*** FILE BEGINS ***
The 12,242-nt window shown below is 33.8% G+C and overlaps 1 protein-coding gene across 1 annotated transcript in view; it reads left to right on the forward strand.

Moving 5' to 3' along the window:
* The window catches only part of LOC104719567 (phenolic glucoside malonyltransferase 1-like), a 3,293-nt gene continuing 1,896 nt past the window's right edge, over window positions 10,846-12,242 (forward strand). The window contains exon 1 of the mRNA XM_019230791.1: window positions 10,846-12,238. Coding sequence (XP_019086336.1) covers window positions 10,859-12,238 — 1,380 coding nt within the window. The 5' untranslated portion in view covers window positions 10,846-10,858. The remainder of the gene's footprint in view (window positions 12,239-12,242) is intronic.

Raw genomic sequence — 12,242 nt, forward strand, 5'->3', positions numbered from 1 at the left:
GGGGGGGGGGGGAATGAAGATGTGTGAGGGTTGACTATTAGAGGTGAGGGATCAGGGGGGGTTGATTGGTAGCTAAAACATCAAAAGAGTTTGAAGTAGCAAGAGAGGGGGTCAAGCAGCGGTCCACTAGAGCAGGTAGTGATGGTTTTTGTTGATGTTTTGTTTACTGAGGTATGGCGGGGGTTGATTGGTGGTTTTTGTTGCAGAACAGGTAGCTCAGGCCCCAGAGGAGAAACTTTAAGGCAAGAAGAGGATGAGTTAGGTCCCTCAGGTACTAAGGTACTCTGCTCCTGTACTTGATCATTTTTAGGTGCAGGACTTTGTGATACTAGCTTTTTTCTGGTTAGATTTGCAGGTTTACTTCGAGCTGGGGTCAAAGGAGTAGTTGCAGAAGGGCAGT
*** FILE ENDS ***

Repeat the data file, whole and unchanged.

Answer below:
The 12,242-nt window shown below is 33.8% G+C and overlaps 1 protein-coding gene across 1 annotated transcript in view; it reads left to right on the forward strand.

Moving 5' to 3' along the window:
* The window catches only part of LOC104719567 (phenolic glucoside malonyltransferase 1-like), a 3,293-nt gene continuing 1,896 nt past the window's right edge, over window positions 10,846-12,242 (forward strand). The window contains exon 1 of the mRNA XM_019230791.1: window positions 10,846-12,238. Coding sequence (XP_019086336.1) covers window positions 10,859-12,238 — 1,380 coding nt within the window. The 5' untranslated portion in view covers window positions 10,846-10,858. The remainder of the gene's footprint in view (window positions 12,239-12,242) is intronic.

Raw genomic sequence — 12,242 nt, forward strand, 5'->3', positions numbered from 1 at the left:
GGGGGGGGGGGGAATGAAGATGTGTGAGGGTTGACTATTAGAGGTGAGGGATCAGGGGGGGTTGATTGGTAGCTAAAACATCAAAAGAGTTTGAAGTAGCAAGAGAGGGGGTCAAGCAGCGGTCCACTAGAGCAGGTAGTGATGGTTTTTGTTGATGTTTTGTTTACTGAGGTATGGCGGGGGTTGATTGGTGGTTTTTGTTGCAGAACAGGTAGCTCAGGCCCCAGAGGAGAAACTTTAAGGCAAGAAGAGGATGAGTTAGGTCCCTCAGGTACTAAGGTACTCTGCTCCTGTACTTGATCATTTTTAGGTGCAGGACTTTGTGATACTAGCTTTTTTCTGGTTAGATTTGCAGGTTTACTTCGAGCTGGGGTCAAAGGAGTAGTTGCAGAAGGGCAGT